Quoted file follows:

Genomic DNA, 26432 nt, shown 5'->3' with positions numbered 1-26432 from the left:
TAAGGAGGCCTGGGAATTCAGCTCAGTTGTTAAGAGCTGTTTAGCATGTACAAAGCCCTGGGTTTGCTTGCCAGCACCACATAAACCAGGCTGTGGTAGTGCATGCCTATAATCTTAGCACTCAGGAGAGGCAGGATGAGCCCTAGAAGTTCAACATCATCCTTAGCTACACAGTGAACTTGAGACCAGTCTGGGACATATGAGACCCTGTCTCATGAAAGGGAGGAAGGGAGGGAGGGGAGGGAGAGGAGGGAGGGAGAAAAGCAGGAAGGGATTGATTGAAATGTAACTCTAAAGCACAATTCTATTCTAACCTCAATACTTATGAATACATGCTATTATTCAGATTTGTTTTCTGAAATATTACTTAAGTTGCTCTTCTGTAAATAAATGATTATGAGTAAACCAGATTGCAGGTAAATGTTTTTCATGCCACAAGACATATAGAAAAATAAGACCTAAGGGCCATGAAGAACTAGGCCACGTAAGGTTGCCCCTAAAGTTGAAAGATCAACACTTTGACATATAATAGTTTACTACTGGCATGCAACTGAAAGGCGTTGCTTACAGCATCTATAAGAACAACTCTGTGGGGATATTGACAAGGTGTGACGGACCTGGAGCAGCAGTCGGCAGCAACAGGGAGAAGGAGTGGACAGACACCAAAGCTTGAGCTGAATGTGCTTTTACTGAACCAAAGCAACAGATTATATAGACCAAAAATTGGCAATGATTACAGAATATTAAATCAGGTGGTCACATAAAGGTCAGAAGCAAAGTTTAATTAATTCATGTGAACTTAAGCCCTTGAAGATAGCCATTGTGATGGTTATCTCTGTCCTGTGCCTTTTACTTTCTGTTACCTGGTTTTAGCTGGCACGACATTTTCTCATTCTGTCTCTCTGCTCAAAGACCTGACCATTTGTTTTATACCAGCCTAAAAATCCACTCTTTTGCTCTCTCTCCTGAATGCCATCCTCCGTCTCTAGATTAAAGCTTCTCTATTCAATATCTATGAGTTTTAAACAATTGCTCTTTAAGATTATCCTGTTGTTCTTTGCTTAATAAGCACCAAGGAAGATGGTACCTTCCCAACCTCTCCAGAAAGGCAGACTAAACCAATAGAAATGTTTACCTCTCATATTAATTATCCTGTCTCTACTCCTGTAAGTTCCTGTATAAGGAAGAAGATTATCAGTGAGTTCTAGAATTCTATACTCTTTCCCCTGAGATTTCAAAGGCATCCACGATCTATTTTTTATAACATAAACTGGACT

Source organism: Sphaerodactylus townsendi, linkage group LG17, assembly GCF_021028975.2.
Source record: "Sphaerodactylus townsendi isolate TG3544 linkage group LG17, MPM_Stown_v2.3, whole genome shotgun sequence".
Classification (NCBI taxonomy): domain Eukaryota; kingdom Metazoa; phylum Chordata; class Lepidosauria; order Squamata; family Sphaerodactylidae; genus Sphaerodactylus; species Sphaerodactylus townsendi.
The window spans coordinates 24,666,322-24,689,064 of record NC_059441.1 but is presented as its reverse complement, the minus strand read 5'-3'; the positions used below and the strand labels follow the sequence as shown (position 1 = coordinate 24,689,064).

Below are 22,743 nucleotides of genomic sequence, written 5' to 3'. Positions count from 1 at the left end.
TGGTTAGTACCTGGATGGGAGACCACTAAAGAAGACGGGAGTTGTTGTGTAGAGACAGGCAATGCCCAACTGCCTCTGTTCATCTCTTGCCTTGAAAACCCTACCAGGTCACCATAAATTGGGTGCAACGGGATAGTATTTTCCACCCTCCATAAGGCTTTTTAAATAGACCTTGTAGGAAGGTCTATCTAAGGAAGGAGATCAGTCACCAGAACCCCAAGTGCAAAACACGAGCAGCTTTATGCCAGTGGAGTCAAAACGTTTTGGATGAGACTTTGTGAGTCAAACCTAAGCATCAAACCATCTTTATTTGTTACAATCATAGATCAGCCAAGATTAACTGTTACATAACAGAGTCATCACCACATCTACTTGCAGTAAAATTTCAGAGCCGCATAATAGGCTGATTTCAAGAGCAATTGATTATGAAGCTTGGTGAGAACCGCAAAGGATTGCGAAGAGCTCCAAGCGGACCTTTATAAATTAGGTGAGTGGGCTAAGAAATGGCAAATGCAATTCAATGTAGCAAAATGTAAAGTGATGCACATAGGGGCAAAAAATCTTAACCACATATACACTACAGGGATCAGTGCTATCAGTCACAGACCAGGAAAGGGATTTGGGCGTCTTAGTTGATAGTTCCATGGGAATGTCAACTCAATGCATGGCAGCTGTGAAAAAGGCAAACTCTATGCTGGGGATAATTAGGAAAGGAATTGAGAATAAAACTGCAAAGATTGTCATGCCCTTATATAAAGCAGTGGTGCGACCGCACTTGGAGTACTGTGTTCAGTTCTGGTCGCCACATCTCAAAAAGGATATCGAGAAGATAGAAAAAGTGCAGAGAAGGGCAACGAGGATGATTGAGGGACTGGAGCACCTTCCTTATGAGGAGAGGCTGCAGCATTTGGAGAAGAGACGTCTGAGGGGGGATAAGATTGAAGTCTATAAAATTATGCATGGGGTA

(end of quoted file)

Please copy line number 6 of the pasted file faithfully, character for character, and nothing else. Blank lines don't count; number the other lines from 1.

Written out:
The window spans coordinates 24,666,322-24,689,064 of record NC_059441.1 but is presented as its reverse complement, the minus strand read 5'-3'; the positions used below and the strand labels follow the sequence as shown (position 1 = coordinate 24,689,064).